Thursday, June 30, 2016

How to Make a Short Film: Working with Your Editor

Benjamin Capitano (left) and Joseph Holmes (right). Director/editor dream team.
Editors are one of your most important collaborators as a filmmaker trying to make a short film. So how do you work with them well?

A film editor has incredible creative power over the final film product. It’s been said—not inaccurately—that a different editor gives you a different movie. A bad editor can make a good product look cheap and trashy. A talented and skilled editor can make a film look professional and exciting. (Provided you’ve given him or her something to work with; they are not magic. I don’t think. I sometimes wonder. I’ve had some amazing editors.) When you make your short film, you really need to have the good kind. I was blessed to have one of the best, Benjamin Capitano, work with me on my first short film Kelly vs The Philosophers

It's about college students. Fighting philosophers. With textbooks. And dropkicks. 
Here is what I learned on how to help a good editor do his best to give you a great final cut of your short film.

#1. Bring them in at the beginning. This is especially true on a smaller film, the editor is going to have a lot of say in the aesthetic of the film. So it’s good to get them on board and inspired with the vision in the pre-production stages. Ben Capitano doubled as a creative developer and the two of us had a blast going to comic shops and watching Scott Pilgrim vs The World as research. (I swear it was research.)

I'm serious! Debating for hours whether Romona or Knives is better for Scott is critical research for my film!
#2. Give it to them Organized. Once we got all the footage and audio compiled, I dumped it all on Ben like a pile of dirty laundry. Prompting a “uhhhhhh what is this?” to which I naturally replied “But aren’t u majik?” to which Ben calmly played Scotty to my Captain Kirk and told me that he was not a magician and needed to organize the footage in a way he could work with it.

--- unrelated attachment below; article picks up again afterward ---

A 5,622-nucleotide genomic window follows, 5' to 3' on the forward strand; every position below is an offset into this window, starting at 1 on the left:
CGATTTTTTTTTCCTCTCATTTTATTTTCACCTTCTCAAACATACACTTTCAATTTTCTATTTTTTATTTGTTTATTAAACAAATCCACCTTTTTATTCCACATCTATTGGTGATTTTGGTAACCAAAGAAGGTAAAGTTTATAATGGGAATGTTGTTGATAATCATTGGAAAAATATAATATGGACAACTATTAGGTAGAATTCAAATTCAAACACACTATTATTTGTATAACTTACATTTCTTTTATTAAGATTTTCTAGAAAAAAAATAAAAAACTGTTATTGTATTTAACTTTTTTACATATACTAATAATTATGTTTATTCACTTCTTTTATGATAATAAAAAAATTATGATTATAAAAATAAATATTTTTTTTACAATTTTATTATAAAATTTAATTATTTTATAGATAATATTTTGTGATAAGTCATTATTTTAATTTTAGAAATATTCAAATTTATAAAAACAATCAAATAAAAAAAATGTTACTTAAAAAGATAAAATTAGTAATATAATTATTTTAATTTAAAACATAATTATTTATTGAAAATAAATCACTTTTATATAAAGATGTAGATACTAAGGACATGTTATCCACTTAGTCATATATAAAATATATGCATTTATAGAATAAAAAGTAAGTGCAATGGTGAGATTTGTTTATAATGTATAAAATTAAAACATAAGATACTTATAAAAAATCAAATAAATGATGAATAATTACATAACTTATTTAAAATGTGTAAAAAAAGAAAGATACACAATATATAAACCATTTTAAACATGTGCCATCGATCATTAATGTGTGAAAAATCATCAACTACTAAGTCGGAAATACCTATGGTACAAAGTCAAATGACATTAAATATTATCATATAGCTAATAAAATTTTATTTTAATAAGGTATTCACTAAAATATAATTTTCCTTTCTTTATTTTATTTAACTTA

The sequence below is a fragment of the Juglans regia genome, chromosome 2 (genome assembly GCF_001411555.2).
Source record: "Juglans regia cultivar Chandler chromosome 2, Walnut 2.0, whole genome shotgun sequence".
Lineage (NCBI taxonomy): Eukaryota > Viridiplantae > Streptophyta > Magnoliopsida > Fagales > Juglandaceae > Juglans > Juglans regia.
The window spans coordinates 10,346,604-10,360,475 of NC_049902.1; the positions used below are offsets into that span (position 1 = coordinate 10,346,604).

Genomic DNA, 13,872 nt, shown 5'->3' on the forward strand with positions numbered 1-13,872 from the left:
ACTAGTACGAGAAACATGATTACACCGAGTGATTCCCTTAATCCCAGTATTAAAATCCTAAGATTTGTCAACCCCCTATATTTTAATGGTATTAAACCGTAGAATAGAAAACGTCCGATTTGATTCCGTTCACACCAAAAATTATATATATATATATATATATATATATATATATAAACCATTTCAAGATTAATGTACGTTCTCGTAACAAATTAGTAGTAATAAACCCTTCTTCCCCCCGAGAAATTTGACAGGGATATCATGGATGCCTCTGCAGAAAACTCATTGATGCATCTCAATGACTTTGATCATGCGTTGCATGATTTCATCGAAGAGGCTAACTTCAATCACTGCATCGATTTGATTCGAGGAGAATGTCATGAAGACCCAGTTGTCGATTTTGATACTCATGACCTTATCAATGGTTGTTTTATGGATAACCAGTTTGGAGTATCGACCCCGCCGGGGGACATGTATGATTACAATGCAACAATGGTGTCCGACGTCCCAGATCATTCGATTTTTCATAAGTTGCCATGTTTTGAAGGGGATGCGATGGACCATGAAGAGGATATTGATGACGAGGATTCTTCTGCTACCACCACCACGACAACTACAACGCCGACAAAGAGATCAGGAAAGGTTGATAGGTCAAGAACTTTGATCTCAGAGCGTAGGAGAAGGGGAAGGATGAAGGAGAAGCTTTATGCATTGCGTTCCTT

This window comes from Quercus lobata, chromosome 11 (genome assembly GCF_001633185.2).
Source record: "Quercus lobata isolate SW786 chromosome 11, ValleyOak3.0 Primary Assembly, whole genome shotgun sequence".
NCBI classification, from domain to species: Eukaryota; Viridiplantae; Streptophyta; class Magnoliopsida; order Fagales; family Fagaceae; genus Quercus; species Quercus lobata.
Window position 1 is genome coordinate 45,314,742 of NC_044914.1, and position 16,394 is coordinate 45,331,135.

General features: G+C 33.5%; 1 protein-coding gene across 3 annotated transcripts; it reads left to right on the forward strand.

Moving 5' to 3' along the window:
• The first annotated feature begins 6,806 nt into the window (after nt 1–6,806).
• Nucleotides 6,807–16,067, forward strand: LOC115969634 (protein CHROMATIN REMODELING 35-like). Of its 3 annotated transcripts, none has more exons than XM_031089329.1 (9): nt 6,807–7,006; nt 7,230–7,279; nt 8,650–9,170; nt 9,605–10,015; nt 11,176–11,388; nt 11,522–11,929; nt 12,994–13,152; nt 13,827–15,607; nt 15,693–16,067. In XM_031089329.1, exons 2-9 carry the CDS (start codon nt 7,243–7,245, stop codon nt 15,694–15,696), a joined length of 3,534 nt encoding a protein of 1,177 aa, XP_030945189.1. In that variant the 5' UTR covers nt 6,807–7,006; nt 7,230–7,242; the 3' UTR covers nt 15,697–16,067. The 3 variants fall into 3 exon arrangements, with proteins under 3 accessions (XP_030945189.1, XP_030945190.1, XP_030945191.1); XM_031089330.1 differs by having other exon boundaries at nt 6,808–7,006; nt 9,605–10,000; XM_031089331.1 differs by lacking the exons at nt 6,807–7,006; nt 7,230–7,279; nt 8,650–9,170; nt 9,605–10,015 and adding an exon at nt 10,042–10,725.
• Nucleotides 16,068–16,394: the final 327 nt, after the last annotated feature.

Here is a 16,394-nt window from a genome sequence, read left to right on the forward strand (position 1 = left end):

"But, can't you just... I don't know, put all the footage in a sorting hat?"

"...You don't know anything about Final Cut. Do you, Sir."
Ideally, during production, you have the shots you got matched to the shots you wanted in the shot list, and the assistant editor would be responsible for organizing which is which, and you show the editor which shots you want used. But we were all students and this was my first short film so I combed through the footage myself and sent it to Ben. 

I do not miss those days.

#3. Collaborate. In order to do his or her best work, the editor needs to have a little freedom to be creative. However, the director usually has a very particular vision for what he wants. (At least I did.) I learned that there is a balance of give and take with the editor. On the one hand, most of Ben’s ideas were extra-ordinary: from the animated video game text and music, to using the final shot as an end-credits scene. But sometimes there were things I just insisted on doing a certain way. It was a balance learning which was which.

I’ll be honest, when I finished shooting Kelly vs The Philosophers I didn’t know how the film would turn out. When I first saw the edited footage of the film--that was when I knew my baby would be okay. I’m grateful to all the editors who I’ve worked with since. I hope I've been a decent director and learned something. Haha. You have helped make my films what they are.  

Which is awesome. 

Just like you guys.

Movie magic. Some After Effects required.

How about you guys? Do you have any tips working with editors or as an editor you'd like to share? Sound off in the comments below

1 comment:

  1. I'm my own editor, so it was interesting to read your point of view, since you don't dabble in it/it's not ur thing. At least, that's what it sounds like when I read this.